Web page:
Internet hit by ‘biggest attack ever’;’ disruption causes global slowdown

“A Dutch web-hosting company caused disruption and the global slowdown of the internet, according to a not-for-profit anti-spam organization,” Matt Warman reports for The Telegraph. “The interruptions came after Spamhaus, a spam-fighting group based in Geneva, temporarily added the Dutch firm, CyberBunker, to a blacklist that is used by e-mail providers to weed out spam.”

“Cyberbunker is housed in a five-story former NATO bunker and famously offers its services to any website ‘except child porn and anything related to terrorism.’ As such it has often been linked to behaviour that anti-spam blacklist compilers have condemned,” Warman reports. “It retaliated with a huge ‘denial of service attack.’ These work by trying to make a network unavailable to its intended users,overloading a server with coordinated requests to access it. At one point, 300 billion bits per second were being sent by a network of computers, making this the biggest attack ever.”

Warman reports, “Calling the disruptions ‘one of the largest computer attacks on the Internet,’ the New York Times reported today that millions of ordinary web users have experienced delays in services such as Netflix video-streaming service or couldn’t reach a certain website for a short time.”

Read more in the full article here.

Such “attacks are becoming increasingly powerful, and computer security experts worry that if they continue to escalate people may not be able to reach basic Internet services, like e-mail and online banking,” John Markoff and Nicole Perlroth report for The New York Times. “A spokesman for Spamhaus, which is based in Europe, said the attacks began on March 19, but had not stopped the group from distributing its blacklist.”

Markoff and Perlroth report, “Patrick Gilmore, chief architect at Akamai Networks, a digital content provider, said Spamhaus’s role was to generate a list of Internet spammers. Of Cyberbunker, he added: ‘These guys are just mad. To be frank, they got caught. They think they should be allowed to spam.’ … The heart of the problem, according to several Internet engineers, is that many large Internet service providers have not set up their networks to make sure that traffic leaving their networks is actually coming from their own users. The potential security flaw has long been known by Internet security specialists, but it has only recently been exploited in a way that threatens the Internet infrastructure.”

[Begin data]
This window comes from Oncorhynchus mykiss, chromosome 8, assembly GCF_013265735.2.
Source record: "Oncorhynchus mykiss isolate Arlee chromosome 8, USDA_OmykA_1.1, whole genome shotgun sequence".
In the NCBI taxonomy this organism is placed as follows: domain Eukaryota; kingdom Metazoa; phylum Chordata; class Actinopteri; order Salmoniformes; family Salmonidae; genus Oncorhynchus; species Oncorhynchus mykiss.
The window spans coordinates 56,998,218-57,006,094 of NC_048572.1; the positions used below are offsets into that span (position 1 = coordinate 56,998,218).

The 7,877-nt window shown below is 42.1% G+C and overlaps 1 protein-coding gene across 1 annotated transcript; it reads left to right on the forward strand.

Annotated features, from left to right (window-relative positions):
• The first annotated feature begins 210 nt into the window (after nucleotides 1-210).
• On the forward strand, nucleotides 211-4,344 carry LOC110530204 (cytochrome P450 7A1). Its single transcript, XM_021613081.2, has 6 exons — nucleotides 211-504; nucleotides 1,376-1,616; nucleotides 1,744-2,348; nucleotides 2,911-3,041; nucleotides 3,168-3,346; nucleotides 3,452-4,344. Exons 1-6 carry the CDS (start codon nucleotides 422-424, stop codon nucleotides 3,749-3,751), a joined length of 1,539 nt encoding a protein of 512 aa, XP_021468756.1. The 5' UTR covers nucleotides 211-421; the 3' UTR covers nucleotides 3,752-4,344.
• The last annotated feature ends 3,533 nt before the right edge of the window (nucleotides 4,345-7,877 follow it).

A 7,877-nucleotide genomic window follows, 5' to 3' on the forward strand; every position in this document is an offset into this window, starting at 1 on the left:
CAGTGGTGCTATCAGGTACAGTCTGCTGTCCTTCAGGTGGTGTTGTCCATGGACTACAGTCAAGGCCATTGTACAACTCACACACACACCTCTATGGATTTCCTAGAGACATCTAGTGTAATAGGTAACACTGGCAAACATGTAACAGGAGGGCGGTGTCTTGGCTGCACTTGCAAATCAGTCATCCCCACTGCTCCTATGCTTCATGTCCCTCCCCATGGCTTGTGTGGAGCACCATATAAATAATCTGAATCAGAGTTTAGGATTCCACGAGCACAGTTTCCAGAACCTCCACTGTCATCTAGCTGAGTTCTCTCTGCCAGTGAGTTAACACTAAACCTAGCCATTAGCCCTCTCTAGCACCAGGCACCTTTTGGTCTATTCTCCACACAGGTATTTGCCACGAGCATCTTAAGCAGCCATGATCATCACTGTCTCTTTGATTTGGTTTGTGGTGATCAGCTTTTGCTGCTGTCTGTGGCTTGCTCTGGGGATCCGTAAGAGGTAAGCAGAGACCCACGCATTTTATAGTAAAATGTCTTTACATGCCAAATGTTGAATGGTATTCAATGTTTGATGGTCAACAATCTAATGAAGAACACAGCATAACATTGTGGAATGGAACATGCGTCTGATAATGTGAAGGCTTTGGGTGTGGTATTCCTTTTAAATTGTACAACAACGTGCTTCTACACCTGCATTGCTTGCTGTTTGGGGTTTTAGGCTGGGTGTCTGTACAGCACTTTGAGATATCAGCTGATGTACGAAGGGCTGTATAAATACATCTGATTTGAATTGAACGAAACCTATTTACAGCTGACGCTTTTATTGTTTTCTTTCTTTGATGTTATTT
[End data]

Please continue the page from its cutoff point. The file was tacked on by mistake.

“Cyberbunker brags on its Web site that it has been a frequent target of law enforcement because of its ‘many controversial customers.’ The company claims that at one point it fended off a Dutch SWAT team,” Markoff and Perlroth report. “‘Dutch authorities and the police have made several attempts to enter the bunker by force,’ the site said. ‘None of these attempts were successful.'”

Read more in the full article here.


  1. WTH – Trench around the building and cut it off.

    Something is wrong here, if the feds want to get in, and can’t. At that point, you call the military.

    Seriously, in the US, if you resist arrest, long enough, it’s no longer and FBI issue, it escalates. In the end, there’s nothing but ashes. – Waco, Texas, for example.

    I am not saying it’s right or wrong, it’s just amazing the amount of patience some governments have.

    -Yeah, we went and knocked on the door, announced “Police, let us in!” But it seems no one was there, so we went home. How do you know? Oh, they said, “Bugger off, no one’s home.”

    1. In Wacko, the fire came from the inside and they actually killed some law enforcement officials to precipitate the incident. Our terrorists make us come to them.

    2. …”Something is wrong here, if the feds want to get in, and can’t. At that point, you call the military”…